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Induction for sum = 2^(n+2)+2

  1. Jul 7, 2014 #1
    1. The problem statement, all variables and given/known data

    prove by induction [tex]\sum_{j=1}^{n+1} j \cdot 2^j = n \cdot 2^{n+2}+2; n \ge 0[/tex]





    2. The attempt at a solution

    P(0)

    [tex]\sum_{j=1}^{0+1} j \cdot 2^j = 0 \cdot 2^{0+2}+2[/tex]

    [tex] 2+2 [/tex]

    here is where I need some help

    is P(k)

    [tex]\sum_{j=1}^{k+1} j \cdot 2^j = (k+1) \cdot 2^{k+3}+2[/tex] ??

    then

    P(k+1) [tex]\sum_{j=1}^{k+2} j \cdot 2^j = (k+2)\cdot 2^{k+4}+2[/tex]
     
    Last edited: Jul 7, 2014
  2. jcsd
  3. Jul 7, 2014 #2

    LCKurtz

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    No. Copy your original problem (the first equation above) exactly with ##n = k##.
     
  4. Jul 8, 2014 #3
    [tex]\sum_{j=1}^{k} j \cdot 2^j = (k) \cdot 2^{k+2}+2[/tex] why this when the sum goes to n+1??
     
  5. Jul 8, 2014 #4

    LCKurtz

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    What part of "copy it exactly" don't you understand?
     
  6. Jul 8, 2014 #5
    I see what I did wrong in my reply. it was a simple mistake, hostility doesn't help. I'll figure it out. thanks
     
  7. Jul 8, 2014 #6

    Fredrik

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    You want to prove that for all non-negative integers n, we have ##\sum_{j=1}^{n+1} j \cdot 2^j = n \cdot 2^{n+2}+2##. For each non-negative integer n, let P(n) be the statement ##\sum_{j=1}^{n+1} j \cdot 2^j = n \cdot 2^{n+2}+2##. Let the scope of the ##\forall## symbol ("for all") be the set of non-negative integers. The result that you want to prove can now be stated as
    $$\forall n~P(n)$$ To prove this is to prove all of the infinitely many statements P(0), P(1), P(2),... The idea behind induction proofs is that you can do that in a finite number of steps. All you have to do is to prove the following two statements:
    \begin{align}
    &P(0)\\
    &\forall k~\big(P(k)\Rightarrow P(k+1)\big)
    \end{align} When you get to the second step, you don't really have to think about what P(k) or P(k+1) is. You just use the definition. It's appropriate to think of P as a kind of "function" that takes integers to statements.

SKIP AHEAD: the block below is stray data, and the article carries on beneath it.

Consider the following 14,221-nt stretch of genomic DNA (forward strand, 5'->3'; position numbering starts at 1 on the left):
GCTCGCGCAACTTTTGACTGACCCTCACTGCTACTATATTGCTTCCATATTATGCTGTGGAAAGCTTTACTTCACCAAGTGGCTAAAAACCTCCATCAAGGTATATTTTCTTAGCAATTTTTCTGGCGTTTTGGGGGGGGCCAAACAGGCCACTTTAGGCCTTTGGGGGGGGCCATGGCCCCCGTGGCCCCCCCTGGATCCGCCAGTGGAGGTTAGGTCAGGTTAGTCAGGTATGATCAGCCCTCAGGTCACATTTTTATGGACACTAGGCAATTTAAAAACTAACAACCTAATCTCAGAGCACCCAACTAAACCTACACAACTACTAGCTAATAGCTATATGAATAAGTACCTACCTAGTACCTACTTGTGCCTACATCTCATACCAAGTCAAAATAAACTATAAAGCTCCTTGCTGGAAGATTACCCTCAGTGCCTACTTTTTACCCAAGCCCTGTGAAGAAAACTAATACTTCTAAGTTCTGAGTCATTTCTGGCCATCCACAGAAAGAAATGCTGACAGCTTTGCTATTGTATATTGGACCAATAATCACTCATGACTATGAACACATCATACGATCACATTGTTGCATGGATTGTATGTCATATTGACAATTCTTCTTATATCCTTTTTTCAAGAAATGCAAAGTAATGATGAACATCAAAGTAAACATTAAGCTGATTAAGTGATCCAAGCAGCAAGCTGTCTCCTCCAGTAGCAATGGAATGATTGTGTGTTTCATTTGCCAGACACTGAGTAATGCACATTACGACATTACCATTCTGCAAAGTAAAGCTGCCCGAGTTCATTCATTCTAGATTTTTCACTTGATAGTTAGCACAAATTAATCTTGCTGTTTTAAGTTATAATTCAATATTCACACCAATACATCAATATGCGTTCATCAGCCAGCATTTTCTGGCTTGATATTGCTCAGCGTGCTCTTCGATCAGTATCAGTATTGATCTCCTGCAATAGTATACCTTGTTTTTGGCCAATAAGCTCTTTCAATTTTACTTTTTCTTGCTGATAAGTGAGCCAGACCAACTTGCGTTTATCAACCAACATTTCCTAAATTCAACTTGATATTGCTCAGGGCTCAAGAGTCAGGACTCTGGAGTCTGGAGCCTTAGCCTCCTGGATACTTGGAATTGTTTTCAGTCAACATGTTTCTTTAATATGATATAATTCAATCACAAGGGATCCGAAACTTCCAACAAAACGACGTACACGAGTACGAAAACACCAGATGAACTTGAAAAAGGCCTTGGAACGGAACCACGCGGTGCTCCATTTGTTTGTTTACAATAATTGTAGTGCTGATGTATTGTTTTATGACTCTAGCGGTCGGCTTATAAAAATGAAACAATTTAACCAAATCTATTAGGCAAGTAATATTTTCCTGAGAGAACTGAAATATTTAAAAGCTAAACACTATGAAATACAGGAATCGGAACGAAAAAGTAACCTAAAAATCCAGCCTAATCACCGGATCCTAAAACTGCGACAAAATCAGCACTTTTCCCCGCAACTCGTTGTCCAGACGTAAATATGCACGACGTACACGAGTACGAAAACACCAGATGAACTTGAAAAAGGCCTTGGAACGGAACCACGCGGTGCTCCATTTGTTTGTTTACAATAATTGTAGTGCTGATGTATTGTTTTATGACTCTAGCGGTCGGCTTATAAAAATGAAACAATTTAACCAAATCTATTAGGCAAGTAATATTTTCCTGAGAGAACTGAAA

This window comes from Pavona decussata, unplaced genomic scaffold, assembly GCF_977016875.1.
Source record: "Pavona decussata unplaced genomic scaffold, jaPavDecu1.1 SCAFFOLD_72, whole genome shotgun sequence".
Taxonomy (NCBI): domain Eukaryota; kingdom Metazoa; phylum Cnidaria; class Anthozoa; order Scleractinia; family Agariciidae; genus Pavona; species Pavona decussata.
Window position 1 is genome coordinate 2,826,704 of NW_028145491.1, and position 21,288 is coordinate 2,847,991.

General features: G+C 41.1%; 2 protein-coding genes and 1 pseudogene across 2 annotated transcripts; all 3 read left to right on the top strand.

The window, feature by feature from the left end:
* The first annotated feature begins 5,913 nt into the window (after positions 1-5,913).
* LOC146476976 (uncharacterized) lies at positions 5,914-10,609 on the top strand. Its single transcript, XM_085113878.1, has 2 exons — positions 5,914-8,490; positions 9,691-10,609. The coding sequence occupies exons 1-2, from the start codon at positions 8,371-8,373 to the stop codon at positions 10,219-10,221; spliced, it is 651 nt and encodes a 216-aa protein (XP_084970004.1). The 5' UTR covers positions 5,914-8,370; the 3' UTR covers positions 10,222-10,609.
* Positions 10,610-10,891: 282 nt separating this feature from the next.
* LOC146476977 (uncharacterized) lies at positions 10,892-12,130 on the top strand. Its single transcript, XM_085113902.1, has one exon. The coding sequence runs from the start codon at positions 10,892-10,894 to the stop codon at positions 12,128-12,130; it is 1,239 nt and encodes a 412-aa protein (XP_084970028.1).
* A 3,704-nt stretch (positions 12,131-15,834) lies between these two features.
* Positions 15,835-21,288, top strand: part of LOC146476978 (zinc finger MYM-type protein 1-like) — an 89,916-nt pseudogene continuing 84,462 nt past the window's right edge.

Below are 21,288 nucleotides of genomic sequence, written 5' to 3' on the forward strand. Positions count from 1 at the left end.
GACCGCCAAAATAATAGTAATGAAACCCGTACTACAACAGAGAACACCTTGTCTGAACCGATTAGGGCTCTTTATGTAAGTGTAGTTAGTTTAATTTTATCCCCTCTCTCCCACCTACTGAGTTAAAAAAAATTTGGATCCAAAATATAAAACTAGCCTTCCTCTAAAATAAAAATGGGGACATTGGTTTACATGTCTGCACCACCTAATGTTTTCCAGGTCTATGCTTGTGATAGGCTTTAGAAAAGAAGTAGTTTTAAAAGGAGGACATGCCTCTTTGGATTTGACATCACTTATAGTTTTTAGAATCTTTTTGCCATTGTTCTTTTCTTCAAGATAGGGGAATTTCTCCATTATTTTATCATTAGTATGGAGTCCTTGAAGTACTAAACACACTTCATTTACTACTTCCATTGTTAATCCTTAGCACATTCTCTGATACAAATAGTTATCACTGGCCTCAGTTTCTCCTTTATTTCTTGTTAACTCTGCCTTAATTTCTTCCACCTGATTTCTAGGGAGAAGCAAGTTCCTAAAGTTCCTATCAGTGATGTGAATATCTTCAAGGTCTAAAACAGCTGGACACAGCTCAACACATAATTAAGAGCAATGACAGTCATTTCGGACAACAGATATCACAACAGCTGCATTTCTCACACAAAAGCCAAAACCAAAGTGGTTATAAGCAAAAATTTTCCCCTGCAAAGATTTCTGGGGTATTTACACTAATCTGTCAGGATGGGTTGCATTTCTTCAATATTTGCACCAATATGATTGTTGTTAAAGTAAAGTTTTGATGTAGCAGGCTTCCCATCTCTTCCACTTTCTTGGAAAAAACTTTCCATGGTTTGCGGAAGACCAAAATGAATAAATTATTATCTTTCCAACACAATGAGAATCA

I would recommend that you always write down a definition of P(k) for all the relevant k when you start an induction proof. You know that your definition is OK if it turns the statement that you want to prove into ##\forall n~P(n)##. The theorem has to be a statement of this form, if induction is to be used.
     
    Last edited: Jul 8, 2014
  8. Jul 8, 2014 #7

    LCKurtz

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    It isn't hostility. It is my expressing frustration with with your carelessness in executing an extremely simple task.
     
  9. Jul 8, 2014 #8
    It wasn't carelessness. Ive been working on my schoolwork for 16 hours a days for the past month. It was a simple mistake. I appreciate the help.
     
  10. Jul 8, 2014 #9

    LCKurtz

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    So, after you wrote down P(k) and P(k+1), were you able to show P(k) implies P(k+1)?
     
  11. Jul 8, 2014 #10
    so p(k) is

    [tex]\sum_{j=1}^{k+1} = k \cdot 2^{k+2} +2[/tex]

    so p(k+1)

    is

    [tex] \sum_{j=1}^{k+2} = (k+1) \cdot 2^{k+3}+2 [/tex]

    shifting the index

    [tex]\displaystyle{\sum_{j=1}^{k+2}}j 2^j=\displaystyle{\sum_{j=1}^{k+1}}j 2^j+(k+2) \cdot 2^{k+2}[/tex]

    correct?

    now

    [tex]\displaystyle{\sum_{j=1}^{k+1}}j 2^j+(k+2)2^{k+2}=(k \cdot 2^{k+2}+2) + (k+2)2^{k+2}[/tex]

    [tex] = k \cdot 2^{k+2}+k \cdot 2^{k+2} + 2 \cdot 2^{k+2} + 2 [/tex]

    [tex]=2\cdot k \cdot 2^{k+2} + 2 \cdot 2^{k+2} + 2 [/tex]

    [tex] = (2k+2)2^{k+2}+2[/tex]

    [tex] = (k+1)2^{k+3} + 2[/tex]

    ??
     
  12. Jul 8, 2014 #11

    LCKurtz

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    I don't think you need the ??'s at the end. I think you know it is correct.
     
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